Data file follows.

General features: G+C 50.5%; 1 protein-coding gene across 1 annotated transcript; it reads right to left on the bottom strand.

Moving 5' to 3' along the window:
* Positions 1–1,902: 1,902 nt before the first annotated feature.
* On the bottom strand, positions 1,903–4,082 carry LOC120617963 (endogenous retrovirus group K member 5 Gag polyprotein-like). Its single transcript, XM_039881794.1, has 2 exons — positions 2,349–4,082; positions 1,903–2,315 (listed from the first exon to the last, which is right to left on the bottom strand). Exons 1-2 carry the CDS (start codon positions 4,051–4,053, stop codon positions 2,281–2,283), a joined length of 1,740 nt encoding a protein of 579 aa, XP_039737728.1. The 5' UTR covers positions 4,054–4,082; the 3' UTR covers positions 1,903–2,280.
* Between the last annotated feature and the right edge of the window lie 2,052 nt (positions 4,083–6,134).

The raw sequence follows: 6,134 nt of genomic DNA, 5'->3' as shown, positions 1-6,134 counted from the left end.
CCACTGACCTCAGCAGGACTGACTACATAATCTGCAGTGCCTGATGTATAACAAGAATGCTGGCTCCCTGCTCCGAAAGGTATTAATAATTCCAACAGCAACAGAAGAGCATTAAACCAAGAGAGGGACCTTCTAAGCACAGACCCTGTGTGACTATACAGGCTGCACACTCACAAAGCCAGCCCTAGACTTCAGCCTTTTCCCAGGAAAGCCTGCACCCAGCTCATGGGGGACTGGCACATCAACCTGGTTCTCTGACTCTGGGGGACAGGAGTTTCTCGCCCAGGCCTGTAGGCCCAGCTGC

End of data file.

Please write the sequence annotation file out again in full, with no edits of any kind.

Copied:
General features: G+C 50.5%; 1 protein-coding gene across 1 annotated transcript; it reads right to left on the bottom strand.

Moving 5' to 3' along the window:
* Positions 1–1,902: 1,902 nt before the first annotated feature.
* On the bottom strand, positions 1,903–4,082 carry LOC120617963 (endogenous retrovirus group K member 5 Gag polyprotein-like). Its single transcript, XM_039881794.1, has 2 exons — positions 2,349–4,082; positions 1,903–2,315 (listed from the first exon to the last, which is right to left on the bottom strand). Exons 1-2 carry the CDS (start codon positions 4,051–4,053, stop codon positions 2,281–2,283), a joined length of 1,740 nt encoding a protein of 579 aa, XP_039737728.1. The 5' UTR covers positions 4,054–4,082; the 3' UTR covers positions 1,903–2,280.
* Between the last annotated feature and the right edge of the window lie 2,052 nt (positions 4,083–6,134).

The raw sequence follows: 6,134 nt of genomic DNA, 5'->3' as shown, positions 1-6,134 counted from the left end.
CCACTGACCTCAGCAGGACTGACTACATAATCTGCAGTGCCTGATGTATAACAAGAATGCTGGCTCCCTGCTCCGAAAGGTATTAATAATTCCAACAGCAACAGAAGAGCATTAAACCAAGAGAGGGACCTTCTAAGCACAGACCCTGTGTGACTATACAGGCTGCACACTCACAAAGCCAGCCCTAGACTTCAGCCTTTTCCCAGGAAAGCCTGCACCCAGCTCATGGGGGACTGGCACATCAACCTGGTTCTCTGACTCTGGGGGACAGGAGTTTCTCGCCCAGGCCTGTAGGCCCAGCTGC